The rugby club I have an involvement with in Canberra held a heritage game recently to emphasise and celebrate the links between the past and the present. It was a reminder of the contribution of those who have gone before. And it was a reminder of the established processes and practices put in place that the current day players benefit from. It was a celebration of what the club had become because of the contribution of so many people at so many levels over the years, many of who still engage with the club.
The feats of the former players are often elevated into the stratosphere; the hardest, the toughest, the fastest; you get my drift. And often the former players have nicknames that reflect minor characteristics, mistakes or events. A player might have dropped the ball during a critical move and he or she is suddenly, in a good-natured way, known as ‘buckets’ for the rest of their life. The nickname often traversing codes and states.
What I have found is that there is a certain reality check with grassroots sport. This can become clouded in professional sport where players are associated with their ‘brand’ and it all takes on a corporate feel.
When the pay is large and the conditions are corporate, the game has a different emphasis. Don’t get me wrong; the professional game is important. But sometimes I can’t help but wonder whether it could be brought back a little and reconnect with people in the way that local sport seems to do so well. I think some professional players really yearn for this and maintain a strong link with their local club even when they have reached the dizzy heights of professionalism. I’m thinking of Steve Larkham who would run the water or the kicking tee out to the field when his local team, Wests, were playing and when he wasn’t busy with the Brumbies.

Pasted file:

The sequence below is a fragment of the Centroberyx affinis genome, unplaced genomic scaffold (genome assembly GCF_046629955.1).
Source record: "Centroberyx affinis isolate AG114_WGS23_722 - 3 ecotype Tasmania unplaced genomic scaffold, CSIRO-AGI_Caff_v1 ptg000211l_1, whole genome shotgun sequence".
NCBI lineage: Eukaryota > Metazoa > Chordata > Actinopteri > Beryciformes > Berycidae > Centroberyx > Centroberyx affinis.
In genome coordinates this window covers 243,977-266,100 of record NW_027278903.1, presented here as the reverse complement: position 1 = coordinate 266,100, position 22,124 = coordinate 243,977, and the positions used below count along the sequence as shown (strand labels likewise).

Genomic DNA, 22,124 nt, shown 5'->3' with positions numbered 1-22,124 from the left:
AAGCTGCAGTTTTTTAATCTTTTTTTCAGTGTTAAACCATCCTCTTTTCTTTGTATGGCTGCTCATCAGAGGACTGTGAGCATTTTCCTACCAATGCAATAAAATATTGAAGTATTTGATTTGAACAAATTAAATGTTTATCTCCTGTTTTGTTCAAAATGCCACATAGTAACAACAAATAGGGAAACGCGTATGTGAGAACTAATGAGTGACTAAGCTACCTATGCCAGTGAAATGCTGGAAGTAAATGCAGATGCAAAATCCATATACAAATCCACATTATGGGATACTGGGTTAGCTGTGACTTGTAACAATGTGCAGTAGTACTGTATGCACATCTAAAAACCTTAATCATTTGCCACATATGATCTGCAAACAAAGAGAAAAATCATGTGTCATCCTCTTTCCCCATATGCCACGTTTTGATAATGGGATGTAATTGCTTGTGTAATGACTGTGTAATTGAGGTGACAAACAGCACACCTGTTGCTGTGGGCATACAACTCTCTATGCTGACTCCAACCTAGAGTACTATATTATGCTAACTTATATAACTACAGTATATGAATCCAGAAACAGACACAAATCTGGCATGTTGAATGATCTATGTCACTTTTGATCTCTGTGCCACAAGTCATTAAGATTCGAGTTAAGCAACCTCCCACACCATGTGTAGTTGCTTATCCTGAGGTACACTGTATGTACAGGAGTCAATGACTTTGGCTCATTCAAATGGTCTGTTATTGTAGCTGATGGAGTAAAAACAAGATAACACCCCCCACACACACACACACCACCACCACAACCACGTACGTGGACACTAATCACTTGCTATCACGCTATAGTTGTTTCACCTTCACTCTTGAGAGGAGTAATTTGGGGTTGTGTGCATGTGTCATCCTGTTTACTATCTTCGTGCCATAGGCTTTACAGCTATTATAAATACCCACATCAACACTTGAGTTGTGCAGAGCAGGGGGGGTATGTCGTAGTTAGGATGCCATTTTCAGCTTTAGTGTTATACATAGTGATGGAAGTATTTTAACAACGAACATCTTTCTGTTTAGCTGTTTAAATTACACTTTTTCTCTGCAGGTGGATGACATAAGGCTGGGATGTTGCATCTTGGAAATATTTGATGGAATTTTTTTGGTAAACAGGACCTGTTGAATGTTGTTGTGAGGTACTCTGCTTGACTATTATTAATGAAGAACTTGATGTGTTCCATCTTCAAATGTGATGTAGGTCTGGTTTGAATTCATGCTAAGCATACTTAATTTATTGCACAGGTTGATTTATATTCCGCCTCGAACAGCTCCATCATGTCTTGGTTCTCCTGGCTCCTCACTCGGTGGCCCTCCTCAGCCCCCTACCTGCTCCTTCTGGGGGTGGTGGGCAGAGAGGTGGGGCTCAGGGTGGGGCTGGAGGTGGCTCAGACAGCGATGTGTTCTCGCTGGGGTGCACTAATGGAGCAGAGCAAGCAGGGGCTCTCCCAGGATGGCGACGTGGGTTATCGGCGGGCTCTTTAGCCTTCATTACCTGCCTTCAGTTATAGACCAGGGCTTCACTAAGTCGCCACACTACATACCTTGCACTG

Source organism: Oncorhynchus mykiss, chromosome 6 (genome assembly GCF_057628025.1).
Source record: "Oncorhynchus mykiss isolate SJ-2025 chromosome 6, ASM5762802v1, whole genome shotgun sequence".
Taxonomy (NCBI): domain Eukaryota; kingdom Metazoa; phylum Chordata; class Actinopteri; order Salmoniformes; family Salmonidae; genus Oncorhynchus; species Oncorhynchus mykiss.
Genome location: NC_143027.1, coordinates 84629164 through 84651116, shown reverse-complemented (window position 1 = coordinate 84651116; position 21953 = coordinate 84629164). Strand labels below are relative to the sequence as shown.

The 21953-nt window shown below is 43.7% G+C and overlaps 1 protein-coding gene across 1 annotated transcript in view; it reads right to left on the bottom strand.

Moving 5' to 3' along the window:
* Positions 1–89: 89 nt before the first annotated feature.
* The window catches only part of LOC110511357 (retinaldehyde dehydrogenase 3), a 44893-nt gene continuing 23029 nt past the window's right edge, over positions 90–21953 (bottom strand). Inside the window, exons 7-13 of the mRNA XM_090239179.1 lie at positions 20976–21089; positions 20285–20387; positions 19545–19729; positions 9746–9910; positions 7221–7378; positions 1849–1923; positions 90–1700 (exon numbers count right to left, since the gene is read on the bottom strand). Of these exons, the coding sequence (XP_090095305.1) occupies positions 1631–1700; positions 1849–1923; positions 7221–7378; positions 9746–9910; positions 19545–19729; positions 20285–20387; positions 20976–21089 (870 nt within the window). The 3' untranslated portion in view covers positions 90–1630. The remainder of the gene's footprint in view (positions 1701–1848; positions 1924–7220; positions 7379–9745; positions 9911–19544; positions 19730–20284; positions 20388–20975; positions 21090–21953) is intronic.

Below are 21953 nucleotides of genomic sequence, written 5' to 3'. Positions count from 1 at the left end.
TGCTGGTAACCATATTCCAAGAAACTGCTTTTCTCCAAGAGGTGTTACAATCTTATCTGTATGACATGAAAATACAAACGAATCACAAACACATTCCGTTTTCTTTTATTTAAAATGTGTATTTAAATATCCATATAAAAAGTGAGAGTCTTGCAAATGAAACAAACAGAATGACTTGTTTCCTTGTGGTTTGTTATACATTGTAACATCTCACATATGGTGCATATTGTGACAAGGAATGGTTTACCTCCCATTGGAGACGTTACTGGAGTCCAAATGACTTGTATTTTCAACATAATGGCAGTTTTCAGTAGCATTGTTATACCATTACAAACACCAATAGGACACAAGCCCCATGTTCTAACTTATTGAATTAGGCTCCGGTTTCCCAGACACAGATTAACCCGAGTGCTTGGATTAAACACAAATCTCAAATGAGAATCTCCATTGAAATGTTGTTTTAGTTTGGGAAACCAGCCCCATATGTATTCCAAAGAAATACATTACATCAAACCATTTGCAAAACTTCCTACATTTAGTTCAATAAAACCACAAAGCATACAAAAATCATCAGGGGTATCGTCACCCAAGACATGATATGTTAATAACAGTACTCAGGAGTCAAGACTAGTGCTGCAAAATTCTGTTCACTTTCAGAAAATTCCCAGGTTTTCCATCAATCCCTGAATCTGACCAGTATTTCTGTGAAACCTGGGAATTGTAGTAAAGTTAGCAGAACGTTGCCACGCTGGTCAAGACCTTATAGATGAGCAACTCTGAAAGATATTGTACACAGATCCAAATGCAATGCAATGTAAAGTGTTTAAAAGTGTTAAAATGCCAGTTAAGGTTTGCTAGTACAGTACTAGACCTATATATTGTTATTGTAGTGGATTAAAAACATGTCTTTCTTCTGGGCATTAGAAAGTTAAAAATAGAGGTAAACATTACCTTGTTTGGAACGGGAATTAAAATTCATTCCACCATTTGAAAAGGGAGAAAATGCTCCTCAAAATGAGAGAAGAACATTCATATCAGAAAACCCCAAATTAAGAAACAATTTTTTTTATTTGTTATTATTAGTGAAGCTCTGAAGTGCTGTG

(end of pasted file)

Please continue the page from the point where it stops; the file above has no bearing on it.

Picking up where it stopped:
I would imagine some professional players often get greater enjoyment out of playing in a local competition, away from the generated hype. The grassroots players also seem to enjoy testing themselves against the better-known players. And there is also the good-natured crowd banter towards the opposition supporters and often their own team.
It is what sport is all about; a sense of being a part of something. A bit of a laugh with friends, a sausage sandwich, a drink after the game without repercussions, and the sharing of exaggerated stories and experiences exchanged because you all support a team and a club.
I write this column in the wake of the many comments about the reasons why people weren’t going to Brumbies games because of a perceived disconnect with the supporter base.
Much of what I have written about here isn’t possible at the professional level, and much of it is not the fault of the Brumbies, as they have restrictions at many levels.
At the local level though, you don’t have ground announcers telling you when to cheer for your team or music blaring between play. You get to interact with the players a lot more. There is little of the overhyped animosity often generated by the media to create interest and you get to chat with the people in the canteen when you buy something that isn’t overpriced.
As I said at the outset, professional sport can learn plenty from the grassroots, which is thriving. And this is because of the hard work of people passionate about their club, whatever the sport, or regardless of whether the team is winning or losing.